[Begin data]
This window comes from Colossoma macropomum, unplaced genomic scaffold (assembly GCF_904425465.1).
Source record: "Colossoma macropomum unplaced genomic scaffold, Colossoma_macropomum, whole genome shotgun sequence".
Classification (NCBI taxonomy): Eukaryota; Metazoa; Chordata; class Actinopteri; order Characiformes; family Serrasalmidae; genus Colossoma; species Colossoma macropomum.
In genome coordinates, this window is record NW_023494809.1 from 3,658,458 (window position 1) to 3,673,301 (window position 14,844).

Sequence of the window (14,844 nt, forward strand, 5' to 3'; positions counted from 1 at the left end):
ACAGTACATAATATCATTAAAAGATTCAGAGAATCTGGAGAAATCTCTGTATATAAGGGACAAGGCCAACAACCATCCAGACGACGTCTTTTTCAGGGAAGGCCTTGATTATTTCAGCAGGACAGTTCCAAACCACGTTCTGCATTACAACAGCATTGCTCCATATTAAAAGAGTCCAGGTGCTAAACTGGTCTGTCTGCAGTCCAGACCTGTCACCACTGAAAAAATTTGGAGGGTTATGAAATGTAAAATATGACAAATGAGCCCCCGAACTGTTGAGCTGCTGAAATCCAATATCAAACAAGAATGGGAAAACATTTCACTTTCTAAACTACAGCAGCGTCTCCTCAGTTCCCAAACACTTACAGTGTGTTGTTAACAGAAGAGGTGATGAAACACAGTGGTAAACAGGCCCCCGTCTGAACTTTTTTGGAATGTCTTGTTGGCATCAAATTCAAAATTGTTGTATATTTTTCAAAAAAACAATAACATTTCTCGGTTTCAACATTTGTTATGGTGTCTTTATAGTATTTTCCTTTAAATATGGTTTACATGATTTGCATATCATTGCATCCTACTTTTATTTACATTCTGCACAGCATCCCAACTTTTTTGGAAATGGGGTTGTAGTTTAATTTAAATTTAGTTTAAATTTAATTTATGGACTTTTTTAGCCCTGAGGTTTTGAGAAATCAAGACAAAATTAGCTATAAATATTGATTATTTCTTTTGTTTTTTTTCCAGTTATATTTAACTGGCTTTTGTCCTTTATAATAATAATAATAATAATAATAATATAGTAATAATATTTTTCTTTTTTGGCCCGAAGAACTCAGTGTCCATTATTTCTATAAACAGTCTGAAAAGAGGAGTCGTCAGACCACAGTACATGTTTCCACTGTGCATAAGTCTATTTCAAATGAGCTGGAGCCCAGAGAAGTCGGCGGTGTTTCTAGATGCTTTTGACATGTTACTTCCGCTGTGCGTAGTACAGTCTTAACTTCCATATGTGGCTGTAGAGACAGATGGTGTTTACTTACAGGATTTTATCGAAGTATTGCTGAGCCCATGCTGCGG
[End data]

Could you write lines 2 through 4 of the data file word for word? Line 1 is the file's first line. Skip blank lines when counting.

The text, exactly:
Source record: "Colossoma macropomum unplaced genomic scaffold, Colossoma_macropomum, whole genome shotgun sequence".
Classification (NCBI taxonomy): Eukaryota; Metazoa; Chordata; class Actinopteri; order Characiformes; family Serrasalmidae; genus Colossoma; species Colossoma macropomum.
In genome coordinates, this window is record NW_023494809.1 from 3,658,458 (window position 1) to 3,673,301 (window position 14,844).